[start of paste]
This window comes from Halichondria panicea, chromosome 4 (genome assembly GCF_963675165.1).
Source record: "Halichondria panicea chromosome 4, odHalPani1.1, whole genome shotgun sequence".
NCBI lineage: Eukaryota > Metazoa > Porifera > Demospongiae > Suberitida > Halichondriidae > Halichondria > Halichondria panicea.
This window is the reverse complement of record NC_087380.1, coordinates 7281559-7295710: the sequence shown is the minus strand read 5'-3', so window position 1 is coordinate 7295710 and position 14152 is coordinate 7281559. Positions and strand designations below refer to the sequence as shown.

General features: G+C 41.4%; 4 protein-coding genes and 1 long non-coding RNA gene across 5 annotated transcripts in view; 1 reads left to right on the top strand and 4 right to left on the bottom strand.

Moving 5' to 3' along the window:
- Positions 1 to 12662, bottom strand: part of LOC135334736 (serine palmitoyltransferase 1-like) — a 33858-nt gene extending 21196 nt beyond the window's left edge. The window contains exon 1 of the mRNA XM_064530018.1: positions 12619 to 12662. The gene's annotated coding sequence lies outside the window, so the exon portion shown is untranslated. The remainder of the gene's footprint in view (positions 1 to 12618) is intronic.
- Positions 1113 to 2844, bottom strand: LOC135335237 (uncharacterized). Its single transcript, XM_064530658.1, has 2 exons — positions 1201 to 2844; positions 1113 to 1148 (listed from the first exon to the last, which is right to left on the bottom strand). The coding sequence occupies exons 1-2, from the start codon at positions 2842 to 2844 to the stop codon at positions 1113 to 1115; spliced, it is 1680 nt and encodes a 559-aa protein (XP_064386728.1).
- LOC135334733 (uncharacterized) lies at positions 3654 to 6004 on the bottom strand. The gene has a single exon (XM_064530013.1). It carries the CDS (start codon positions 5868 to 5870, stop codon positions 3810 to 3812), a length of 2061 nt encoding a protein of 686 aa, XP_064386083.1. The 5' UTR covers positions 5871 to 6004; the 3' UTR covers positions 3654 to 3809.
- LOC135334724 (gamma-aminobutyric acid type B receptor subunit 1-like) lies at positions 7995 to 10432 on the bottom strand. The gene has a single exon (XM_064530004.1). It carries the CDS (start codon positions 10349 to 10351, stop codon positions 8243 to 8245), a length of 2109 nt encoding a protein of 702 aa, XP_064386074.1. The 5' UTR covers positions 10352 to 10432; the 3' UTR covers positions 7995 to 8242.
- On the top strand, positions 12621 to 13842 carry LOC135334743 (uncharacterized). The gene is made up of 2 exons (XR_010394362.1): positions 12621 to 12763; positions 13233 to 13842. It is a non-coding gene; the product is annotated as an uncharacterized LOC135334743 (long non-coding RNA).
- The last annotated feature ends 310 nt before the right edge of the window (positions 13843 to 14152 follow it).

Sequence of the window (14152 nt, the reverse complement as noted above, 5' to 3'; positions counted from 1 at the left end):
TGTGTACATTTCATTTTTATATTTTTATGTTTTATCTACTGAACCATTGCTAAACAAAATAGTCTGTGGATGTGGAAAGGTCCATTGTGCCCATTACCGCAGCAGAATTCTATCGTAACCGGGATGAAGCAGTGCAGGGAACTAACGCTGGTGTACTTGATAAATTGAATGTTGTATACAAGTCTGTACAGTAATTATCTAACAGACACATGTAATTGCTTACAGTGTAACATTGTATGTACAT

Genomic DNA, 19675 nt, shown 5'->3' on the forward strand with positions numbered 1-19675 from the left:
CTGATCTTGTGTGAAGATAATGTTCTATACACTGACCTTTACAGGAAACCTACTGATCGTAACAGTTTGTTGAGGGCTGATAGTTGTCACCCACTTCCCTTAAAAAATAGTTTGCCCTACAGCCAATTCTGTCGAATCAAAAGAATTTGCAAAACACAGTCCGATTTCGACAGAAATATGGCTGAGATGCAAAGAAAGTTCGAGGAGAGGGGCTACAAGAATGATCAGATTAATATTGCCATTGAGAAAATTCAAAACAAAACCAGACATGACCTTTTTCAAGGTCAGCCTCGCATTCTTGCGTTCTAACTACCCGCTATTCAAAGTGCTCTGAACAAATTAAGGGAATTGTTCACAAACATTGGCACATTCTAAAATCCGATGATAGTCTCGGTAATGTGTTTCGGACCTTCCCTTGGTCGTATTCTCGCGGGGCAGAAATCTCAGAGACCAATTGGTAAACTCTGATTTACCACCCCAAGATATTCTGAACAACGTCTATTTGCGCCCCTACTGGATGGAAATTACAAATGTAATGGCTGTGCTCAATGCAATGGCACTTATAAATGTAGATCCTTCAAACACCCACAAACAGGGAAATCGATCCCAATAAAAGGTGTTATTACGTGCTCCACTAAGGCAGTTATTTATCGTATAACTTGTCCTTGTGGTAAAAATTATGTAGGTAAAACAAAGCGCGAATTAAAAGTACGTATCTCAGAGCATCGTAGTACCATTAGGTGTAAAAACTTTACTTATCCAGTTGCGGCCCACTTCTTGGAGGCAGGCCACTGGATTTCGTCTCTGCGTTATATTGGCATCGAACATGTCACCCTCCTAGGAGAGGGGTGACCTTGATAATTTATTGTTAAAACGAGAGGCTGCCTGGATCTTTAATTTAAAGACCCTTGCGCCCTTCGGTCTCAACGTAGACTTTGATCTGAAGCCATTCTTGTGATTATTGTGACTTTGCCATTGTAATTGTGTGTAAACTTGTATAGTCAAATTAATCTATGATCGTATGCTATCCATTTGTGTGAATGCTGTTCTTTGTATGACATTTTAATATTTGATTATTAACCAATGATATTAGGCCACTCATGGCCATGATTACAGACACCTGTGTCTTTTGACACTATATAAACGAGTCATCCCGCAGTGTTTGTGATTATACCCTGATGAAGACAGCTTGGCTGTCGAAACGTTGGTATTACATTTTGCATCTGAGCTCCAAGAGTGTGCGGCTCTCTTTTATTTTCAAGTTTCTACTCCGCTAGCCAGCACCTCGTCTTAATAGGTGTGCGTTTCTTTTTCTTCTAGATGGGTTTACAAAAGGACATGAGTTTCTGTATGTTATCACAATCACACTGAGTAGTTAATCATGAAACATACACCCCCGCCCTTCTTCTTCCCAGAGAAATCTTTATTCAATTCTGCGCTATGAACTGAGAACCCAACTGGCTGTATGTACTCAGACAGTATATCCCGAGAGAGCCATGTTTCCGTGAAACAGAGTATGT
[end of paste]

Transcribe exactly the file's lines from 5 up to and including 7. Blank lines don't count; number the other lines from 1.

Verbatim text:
General features: G+C 41.4%; 4 protein-coding genes and 1 long non-coding RNA gene across 5 annotated transcripts in view; 1 reads left to right on the top strand and 4 right to left on the bottom strand.

Moving 5' to 3' along the window:
- Positions 1 to 12662, bottom strand: part of LOC135334736 (serine palmitoyltransferase 1-like) — a 33858-nt gene extending 21196 nt beyond the window's left edge. The window contains exon 1 of the mRNA XM_064530018.1: positions 12619 to 12662. The gene's annotated coding sequence lies outside the window, so the exon portion shown is untranslated. The remainder of the gene's footprint in view (positions 1 to 12618) is intronic.